Don't Panic!

Dear RideApart,

I just bought my first motorcycle. It's used, and it only came with one key. What happens if I lose it?

Thanks,

Terry

We’ve all been there. You’re hundreds of miles from home having a wonderful time touring some beautiful place you’ve never been and … oh, crap. Where’s my bike key? The most maddening way to be grounded is with a lost key. The only way to keep moving even when your ignition key goes on a walkabout is to carry a spare. Or is it?

Fobs:

Many motorcycles these days come with a fob, and when you lose that fob, your motorcycle thinks you’re trying to steal it and won’t let you get away with anything. Replacing that fob will involve reprogramming it to your bike, so a lost fob is going to mean a tow. Give a spare fob to your trusted buddy on tour, or keep the extra in a secure, zipped pocket in a jacket that you’ll never leave on the bike. Lots of bikes still come with a traditional metal key, though, and that loss is significantly easier and less expensive.

Too-Smart Keys:

Some motorcycles (like mid-aughts Ducatis) came new with a “master key.” You’ve probably heard horror stories about the Ducati Red Key: this is the only key that can reprogram the bike’s ECU, and if you lose it you can never program a new key to work with the bike. There’s some truth to this, and yes, a new ECU will cost you nearly a grand. Do your own research before buying a used pre-2008 Ducati, and ask the seller about the Red Key. If they blanch, you have some bargaining power.

Cut A New One:

Traditional, old-school metal motorcycle keys are like any other key in that you can have a new one cut from an old one. If you bought an old motorcycle that came with only one key, get to a locksmith or a good hardware store and get a new one cut immediately. If you want it to look just like the one you already have, you can order a blank from the manufacturer (talk to your local dealer), and a locksmith or hardware key counter can cut that one. Ride your bike there, though, and immediately make sure that key turns in every tumbler it’s supposed to. A good locksmith can often adjust a poorly-cut key and make it work as smooth as a new one.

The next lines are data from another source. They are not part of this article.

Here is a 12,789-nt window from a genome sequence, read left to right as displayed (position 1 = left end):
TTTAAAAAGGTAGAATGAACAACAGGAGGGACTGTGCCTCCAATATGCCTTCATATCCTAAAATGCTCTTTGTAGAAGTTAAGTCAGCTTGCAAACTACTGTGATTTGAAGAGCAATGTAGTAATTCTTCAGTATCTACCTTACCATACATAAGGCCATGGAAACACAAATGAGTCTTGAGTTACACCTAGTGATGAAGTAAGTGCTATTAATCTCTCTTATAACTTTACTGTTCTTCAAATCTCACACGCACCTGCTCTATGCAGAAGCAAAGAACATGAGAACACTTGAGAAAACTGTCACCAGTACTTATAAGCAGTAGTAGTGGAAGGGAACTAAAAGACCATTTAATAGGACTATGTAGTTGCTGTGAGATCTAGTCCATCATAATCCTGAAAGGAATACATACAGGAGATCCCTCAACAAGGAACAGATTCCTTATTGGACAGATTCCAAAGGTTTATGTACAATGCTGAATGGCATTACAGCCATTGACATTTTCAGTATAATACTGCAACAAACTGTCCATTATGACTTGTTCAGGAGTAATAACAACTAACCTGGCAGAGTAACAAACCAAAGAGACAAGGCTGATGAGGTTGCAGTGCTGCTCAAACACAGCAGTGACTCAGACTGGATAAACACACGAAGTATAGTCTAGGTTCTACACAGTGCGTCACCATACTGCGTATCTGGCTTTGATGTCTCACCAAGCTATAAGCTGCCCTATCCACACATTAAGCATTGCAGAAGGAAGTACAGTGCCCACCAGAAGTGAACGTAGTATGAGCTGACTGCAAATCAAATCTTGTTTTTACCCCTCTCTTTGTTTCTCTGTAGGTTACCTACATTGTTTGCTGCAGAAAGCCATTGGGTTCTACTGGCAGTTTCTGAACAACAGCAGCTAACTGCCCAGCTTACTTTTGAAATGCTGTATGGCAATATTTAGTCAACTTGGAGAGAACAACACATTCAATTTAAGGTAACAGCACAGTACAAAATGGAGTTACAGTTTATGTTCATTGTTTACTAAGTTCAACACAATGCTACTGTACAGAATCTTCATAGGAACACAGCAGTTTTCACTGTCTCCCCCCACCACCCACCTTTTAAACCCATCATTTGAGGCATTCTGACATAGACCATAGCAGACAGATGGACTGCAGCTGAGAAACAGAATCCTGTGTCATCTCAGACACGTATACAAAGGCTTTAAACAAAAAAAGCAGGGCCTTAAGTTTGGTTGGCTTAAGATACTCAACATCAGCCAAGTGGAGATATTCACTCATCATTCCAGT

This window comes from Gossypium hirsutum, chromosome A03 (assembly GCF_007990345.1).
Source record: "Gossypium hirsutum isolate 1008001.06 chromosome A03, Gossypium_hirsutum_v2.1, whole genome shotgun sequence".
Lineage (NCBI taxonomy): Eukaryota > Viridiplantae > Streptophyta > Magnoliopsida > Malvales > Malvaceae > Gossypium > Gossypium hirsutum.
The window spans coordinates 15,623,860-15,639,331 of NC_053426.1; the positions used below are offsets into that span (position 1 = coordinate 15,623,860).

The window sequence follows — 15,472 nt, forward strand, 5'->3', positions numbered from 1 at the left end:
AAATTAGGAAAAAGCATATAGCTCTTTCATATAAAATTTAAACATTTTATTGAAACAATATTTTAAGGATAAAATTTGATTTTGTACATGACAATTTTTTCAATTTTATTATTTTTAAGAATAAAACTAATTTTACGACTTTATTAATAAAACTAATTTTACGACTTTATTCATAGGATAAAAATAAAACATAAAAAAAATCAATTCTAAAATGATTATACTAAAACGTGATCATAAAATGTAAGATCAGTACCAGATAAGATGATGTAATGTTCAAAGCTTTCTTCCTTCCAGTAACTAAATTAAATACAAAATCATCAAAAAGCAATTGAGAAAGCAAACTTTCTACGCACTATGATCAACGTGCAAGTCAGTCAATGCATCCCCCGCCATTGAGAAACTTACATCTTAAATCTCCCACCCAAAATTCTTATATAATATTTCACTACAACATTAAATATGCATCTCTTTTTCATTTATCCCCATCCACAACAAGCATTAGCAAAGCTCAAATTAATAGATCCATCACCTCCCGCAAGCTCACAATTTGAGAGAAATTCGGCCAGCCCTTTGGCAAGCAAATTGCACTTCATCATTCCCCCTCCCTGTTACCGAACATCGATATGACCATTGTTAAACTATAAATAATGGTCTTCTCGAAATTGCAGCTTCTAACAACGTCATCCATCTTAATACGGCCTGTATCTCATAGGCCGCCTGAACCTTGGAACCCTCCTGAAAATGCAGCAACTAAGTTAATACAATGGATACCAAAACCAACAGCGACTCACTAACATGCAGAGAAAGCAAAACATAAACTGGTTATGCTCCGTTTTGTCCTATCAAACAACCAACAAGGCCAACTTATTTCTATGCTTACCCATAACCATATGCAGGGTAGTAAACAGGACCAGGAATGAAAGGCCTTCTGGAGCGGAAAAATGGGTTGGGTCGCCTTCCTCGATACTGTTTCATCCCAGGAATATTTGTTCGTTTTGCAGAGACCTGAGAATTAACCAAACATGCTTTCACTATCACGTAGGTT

There are also several online services which can cut a key from a photo, so you might find it valuable to photograph all of your keys, and file that digital photo away somewhere secure, for future use. There are also apps that will create a pattern to 3D-print your key from a photo. Because these services exist, don’t post photos of your keys (especially your house keys) on the internet.

Don't Panic:

If you have zero keys to your motorcycle, and it has an old-school metal-key ignition, you have a few options. You can trailer the bike to a locksmith (be prepared to show proof of ownership, though), and that locksmith can cut a key from the ignition tumbler. It will be moderately expensive, but not as expensive as, say, a new electronic key fob. Some bikes have a small metal tag that came with the key on the bike from the factory, and that tag has a number on it. That same number is stamped on the ignition switch (you might have to remove the ignition from the frame in order to see that number; google your make and model to get more info on that). If you can access either of those numbers, you can contact the manufacturer and order a new, pre-cut key. Sure, you can hot-wire the bike’s ignition, but that leaves your lights on, too, and is not a permanent solution.

How Not To Lose Your Key:

The very best option here, of course, is not to lose your key, and we have some tips there. Treat your key as the very important thing that it is: without it, you and your bike are grounded. Make a habit of always putting it in the same pocket or on the same hook. Keep it on a very secure key ring that will not fall apart. Put something brightly-colored on that key ring, so if you drop it, it’s obvious. If you’re the kind of person that loses things a lot, perhaps invest in one of those bluetooth key finders. As stated before, when you’re on a long trip, hand a copy of your bike’s key to one of your trusted riding buddies, so that if you misplace your original key, you can still ride.

We've All Done It:

The ways in which my riding buddies and I have lost our keys over the years is myriad: my keyring came apart on the freeway; I could still ride but I was locked out of my luggage. Someone else dropped his key (sans ring) in the grass; we knew it was there but nobody could see it. One key ended up in a rolled-up pants cuff. Yet another ended up dropped into the bowels of a Ducati ST3 at a gas station; one smartass suggested we pick the bike up, turn it upside down and shake it. And the ever-popular, it’s hanging out of the seat-release keyhole, but nobody thought to look there.

Dear reader, how have you lost your bike key, and how did you dig yourself out of that situation? Do you carry a telescoping magnet in your tool roll? Keys are ferrous, and can be grabbed by magnets, you know. Even when they’re under water in a storm drain.